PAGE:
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http://dx.doi.org/10.1093/brain/awy346DOI Listing
http://www.ncbi.nlm.nih.gov/pmc/articles/PMC6391652PMC
March 2019

Sialic acid catabolism by N-acetylneuraminate pyruvate lyase is essential for muscle function.

JCI Insight 2018 12 20;3(24). Epub 2018 Dec 20.

Department of Neurology, Donders Institute for Brain, Cognition, and Behavior, Radboud University Medical Center, Nijmegen, Netherlands.

Sialic acids are important components of glycoproteins and glycolipids essential for cellular communication, infection, and metastasis. The importance of sialic acid biosynthesis in human physiology is well illustrated by the severe metabolic disorders in this pathway. However, the biological role of sialic acid catabolism in humans remains unclear. Here, we present evidence that sialic acid catabolism is important for heart and skeletal muscle function and development in humans and zebrafish. In two siblings, presenting with sialuria, exercise intolerance/muscle wasting, and cardiac symptoms in the brother, compound heterozygous mutations [chr1:182775324C>T (c.187C>T; p.Arg63Cys) and chr1:182772897A>G (c.133A>G; p.Asn45Asp)] were found in the N-acetylneuraminate pyruvate lyase gene (NPL). In vitro, NPL activity and sialic acid catabolism were affected, with a cell-type-specific reduction of N-acetyl mannosamine (ManNAc). A knockdown of NPL in zebrafish resulted in severe skeletal myopathy and cardiac edema, mimicking the human phenotype. The phenotype was rescued by expression of wild-type human NPL but not by the p.Arg63Cys or p.Asn45Asp mutants. Importantly, the myopathy phenotype in zebrafish embryos was rescued by treatment with the catabolic products of NPL: N-acetyl glucosamine (GlcNAc) and ManNAc; the latter also rescuing the cardiac phenotype. In conclusion, we provide the first report to our knowledge of a human defect in sialic acid catabolism, which implicates an important role of the sialic acid catabolic pathway in mammalian muscle physiology, and suggests opportunities for monosaccharide replacement therapy in human patients.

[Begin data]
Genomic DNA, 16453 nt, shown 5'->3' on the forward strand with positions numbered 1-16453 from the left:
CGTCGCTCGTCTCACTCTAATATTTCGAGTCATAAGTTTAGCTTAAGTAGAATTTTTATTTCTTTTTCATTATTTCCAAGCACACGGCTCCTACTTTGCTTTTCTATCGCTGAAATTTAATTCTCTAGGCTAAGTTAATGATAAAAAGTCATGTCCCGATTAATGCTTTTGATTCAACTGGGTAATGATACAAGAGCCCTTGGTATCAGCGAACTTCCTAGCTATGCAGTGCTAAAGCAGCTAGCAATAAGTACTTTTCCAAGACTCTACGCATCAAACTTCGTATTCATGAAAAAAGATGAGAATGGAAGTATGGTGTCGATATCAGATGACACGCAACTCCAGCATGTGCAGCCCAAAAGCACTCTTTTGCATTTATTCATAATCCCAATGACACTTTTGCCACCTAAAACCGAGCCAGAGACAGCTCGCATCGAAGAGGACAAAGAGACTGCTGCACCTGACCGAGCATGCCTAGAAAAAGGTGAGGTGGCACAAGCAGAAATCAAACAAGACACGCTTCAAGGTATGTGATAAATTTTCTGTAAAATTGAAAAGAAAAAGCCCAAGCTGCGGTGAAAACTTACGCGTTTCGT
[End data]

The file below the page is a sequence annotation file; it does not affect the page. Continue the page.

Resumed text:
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http://dx.doi.org/10.1172/jci.insight.122373DOI Listing